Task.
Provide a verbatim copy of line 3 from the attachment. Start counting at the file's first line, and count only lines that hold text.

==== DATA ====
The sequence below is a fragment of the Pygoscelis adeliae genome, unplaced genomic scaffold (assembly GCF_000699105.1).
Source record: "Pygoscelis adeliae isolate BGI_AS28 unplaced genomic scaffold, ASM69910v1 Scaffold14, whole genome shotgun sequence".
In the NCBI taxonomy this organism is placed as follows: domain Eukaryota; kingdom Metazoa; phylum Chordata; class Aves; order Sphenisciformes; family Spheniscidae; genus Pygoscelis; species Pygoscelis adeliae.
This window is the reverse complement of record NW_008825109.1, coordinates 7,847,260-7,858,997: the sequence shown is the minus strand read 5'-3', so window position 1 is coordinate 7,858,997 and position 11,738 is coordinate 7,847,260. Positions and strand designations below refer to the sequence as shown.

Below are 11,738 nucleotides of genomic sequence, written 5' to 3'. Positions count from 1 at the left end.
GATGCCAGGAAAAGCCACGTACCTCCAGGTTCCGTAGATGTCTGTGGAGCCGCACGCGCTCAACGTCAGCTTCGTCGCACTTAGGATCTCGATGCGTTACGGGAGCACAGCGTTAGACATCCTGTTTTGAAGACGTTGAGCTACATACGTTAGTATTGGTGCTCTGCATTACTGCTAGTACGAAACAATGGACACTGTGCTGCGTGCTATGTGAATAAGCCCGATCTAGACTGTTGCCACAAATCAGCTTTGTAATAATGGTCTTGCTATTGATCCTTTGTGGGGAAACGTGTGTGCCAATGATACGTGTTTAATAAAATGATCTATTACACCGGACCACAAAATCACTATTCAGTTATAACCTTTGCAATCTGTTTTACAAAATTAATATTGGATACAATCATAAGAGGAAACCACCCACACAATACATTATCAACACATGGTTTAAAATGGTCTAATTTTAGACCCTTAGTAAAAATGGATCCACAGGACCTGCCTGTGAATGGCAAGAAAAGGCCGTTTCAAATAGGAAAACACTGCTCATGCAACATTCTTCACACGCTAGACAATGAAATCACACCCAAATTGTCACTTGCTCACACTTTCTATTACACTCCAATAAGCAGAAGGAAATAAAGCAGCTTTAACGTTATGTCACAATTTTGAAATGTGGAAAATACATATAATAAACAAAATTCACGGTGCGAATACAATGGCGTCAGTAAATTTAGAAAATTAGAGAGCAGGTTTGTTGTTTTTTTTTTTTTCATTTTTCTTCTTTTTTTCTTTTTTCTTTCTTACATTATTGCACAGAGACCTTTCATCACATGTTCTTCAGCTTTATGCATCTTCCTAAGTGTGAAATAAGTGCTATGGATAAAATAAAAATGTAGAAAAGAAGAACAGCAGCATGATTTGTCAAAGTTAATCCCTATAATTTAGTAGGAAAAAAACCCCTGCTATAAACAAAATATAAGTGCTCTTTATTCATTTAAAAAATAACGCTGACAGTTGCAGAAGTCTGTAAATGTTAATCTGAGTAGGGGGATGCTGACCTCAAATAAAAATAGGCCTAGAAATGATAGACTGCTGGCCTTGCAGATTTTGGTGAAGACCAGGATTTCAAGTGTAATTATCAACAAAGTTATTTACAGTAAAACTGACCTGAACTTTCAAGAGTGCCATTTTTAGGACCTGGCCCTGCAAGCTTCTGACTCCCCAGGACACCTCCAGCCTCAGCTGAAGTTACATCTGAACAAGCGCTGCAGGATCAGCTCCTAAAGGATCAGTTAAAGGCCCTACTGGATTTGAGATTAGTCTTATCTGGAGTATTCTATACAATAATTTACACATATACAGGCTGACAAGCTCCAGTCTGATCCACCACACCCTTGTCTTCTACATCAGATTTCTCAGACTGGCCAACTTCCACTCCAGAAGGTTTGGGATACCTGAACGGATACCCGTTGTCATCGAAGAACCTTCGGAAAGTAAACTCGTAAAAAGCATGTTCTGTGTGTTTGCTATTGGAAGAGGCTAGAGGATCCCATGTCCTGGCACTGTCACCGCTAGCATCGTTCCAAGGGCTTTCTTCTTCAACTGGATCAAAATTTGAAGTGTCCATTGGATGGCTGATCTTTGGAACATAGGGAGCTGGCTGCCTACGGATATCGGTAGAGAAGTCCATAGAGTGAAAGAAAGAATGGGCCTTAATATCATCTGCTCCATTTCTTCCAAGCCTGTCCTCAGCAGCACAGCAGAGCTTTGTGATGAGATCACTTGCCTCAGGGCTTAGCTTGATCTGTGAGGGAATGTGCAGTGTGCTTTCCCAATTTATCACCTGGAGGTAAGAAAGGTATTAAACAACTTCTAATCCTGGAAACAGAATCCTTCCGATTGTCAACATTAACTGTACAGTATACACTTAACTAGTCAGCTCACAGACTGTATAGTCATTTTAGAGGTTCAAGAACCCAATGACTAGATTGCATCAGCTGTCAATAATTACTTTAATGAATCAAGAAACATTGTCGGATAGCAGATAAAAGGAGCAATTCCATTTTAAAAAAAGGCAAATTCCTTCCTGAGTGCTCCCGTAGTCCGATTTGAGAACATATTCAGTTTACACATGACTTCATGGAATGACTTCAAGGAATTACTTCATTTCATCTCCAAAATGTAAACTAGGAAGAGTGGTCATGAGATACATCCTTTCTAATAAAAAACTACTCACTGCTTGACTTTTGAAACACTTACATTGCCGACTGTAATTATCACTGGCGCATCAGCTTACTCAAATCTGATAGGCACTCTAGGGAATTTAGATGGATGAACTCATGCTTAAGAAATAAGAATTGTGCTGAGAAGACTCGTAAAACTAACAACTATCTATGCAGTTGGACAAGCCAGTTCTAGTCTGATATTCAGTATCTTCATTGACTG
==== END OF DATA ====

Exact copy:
In the NCBI taxonomy this organism is placed as follows: domain Eukaryota; kingdom Metazoa; phylum Chordata; class Aves; order Sphenisciformes; family Spheniscidae; genus Pygoscelis; species Pygoscelis adeliae.